Official Website of Sarah E. Rippel, BS, CPT, FMS

-Sarah’s Soapbox: Fitness Assessments-


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Currently, there seems to be this battle going on in the fitness industry (big surprise there, lol). Some people seem to be overly-emphasizing corrective exercise and assessment, while others at the opposite end of the spectrum are saying it’s hogwash.

In true fitness industry fashion, too many people blindly adhere to a guru’s school of thought, while a few “renegades” diss it (some without having done much research, others probably just to draw attention). Furthermore, social media has enabled everyone to become an expert.

Those of us who do not profess to be renegades for the attention, nor sheep who cannot think for themselves seem to fall into the middle of the fitness professional spectrum. Here we somewhat-quietly conduct our own research via working with our clients and applying the methods of those we respect.

The result is a synergy of approaches, in essence, our own unique training methodologies…each a unique shade of grey.

I feel that the thought processes of those at either end of the fitness professional spectrum are flat-out ignorant. Nothing in life is black nor white, and to utilize such an approach is limiting to one’s personal and professional growth, as well as the lives they touch.

The FMS (Functional Movement Screen) has become one of the major whipping boys of this debate. Some want research proving that it is effective. There is no research proving that it is not effective, nor any stating that it is not safe. To be honest, I do not feel that there could be a realistic study focused on the FMS in the first place. This is one of those instances where I feel that “in the trenches research” may be more convincing.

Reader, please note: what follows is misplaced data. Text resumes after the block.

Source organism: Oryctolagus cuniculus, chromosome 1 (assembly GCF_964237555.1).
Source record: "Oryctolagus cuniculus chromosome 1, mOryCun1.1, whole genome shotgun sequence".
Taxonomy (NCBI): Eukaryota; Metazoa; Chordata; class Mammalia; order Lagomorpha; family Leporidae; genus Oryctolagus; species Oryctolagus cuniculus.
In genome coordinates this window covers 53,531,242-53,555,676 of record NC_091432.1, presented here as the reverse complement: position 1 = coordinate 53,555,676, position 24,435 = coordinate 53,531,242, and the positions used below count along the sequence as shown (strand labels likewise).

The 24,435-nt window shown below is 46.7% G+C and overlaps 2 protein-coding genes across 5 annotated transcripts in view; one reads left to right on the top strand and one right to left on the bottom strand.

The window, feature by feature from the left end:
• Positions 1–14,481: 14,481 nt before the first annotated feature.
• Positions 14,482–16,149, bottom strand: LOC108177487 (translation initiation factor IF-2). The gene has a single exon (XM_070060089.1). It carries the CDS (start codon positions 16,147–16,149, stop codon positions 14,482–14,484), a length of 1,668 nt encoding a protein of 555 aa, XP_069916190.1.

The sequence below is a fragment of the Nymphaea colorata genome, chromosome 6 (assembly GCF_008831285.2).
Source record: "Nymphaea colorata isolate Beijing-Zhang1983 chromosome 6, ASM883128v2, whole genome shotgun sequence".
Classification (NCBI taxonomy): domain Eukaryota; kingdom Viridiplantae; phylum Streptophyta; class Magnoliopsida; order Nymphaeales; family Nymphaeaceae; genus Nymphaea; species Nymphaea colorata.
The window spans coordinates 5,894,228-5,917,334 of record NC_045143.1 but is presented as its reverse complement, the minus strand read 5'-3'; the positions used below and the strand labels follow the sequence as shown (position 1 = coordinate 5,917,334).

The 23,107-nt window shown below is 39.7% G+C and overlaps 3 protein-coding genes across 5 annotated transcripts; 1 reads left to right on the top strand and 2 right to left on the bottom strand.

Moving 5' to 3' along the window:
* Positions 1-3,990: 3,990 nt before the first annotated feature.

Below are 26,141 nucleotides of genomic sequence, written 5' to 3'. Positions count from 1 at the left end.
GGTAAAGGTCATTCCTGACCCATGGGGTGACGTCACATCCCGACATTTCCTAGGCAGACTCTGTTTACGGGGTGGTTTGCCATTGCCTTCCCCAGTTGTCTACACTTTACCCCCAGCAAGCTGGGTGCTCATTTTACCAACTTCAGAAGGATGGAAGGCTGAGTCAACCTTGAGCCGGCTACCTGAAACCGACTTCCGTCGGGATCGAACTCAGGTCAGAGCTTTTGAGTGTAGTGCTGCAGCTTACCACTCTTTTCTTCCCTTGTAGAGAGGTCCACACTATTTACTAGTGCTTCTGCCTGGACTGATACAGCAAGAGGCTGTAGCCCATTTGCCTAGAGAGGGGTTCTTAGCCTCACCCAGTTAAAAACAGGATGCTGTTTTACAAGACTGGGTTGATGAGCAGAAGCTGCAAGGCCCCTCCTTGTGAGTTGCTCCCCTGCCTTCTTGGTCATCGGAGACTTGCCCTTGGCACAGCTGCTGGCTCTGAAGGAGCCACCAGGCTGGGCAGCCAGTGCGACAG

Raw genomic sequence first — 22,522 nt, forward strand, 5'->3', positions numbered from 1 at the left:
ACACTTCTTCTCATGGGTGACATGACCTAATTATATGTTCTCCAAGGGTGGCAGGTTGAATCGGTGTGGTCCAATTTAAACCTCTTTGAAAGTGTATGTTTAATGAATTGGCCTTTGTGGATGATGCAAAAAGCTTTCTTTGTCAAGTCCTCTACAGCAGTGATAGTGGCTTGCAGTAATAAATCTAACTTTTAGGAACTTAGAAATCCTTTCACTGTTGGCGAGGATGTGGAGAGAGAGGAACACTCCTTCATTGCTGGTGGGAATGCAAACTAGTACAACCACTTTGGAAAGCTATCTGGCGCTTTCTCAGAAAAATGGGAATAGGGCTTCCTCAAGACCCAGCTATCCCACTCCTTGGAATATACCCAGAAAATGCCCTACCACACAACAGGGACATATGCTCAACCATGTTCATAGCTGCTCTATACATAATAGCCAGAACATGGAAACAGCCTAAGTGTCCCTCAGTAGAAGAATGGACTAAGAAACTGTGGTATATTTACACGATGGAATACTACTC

The FMS is a tool. It doesn’t cure cancer, create the best athletes, or allow anyone to become a personal training genius.

The FMS does, however, allow the fitness professional to provide a simple, standardized method of screening movement. This is more than 80% of personal trainers/group fitness systems do out there in the real world!

It has most definitely impacted my programming in a positive manner. Do I need scientific proof to back this up, or is the fact that I am able to more effectively prescribe exercises for my clients sufficient?

Here’s my $0.02 on fitness assessments:

They are an essential part of establishing a baseline for a client’s fitness program.

If you’re skipping this important part of the process, you’re crazy.

You wouldn’t seek the help of an MD when you have the chills and are throwing up all over the place, and then take their advice if they didn’t perform some sort of test, would you?

Obviously we are always assessing clients when they are training with us. That should be a given.

The initial assessment DOES NOT diagnose anything (we are not MDs), nor does it allow us to accurately pinpoint specific issues, but it DOES allow us to devise a strategy to safely troubleshoot a client’s postural/movement/strength/whatever discrepancies.

The initial assessment gives us the ability to narrow down the possible reasons for any issues and subsequently formulate a plan of action to minimize them.

It gives the client an ongoing measure of their progress and gives the fitness professional a list of checkpoints for each client.

The information gathered in the initial assessment serves as a reference for those who wish to progress their clients safely and effectively towards their goals.

My career as a fitness professional began in 1995. I started my clients’ programs with an initial assessment back then, and I do not see any reason why this should change. My protocol has morphed over the years (I no longer have clients perform the 1-min crunches and sit & reach, for obvious reasons), but the idea of starting a client’s program without an assessment? Ludicrous!

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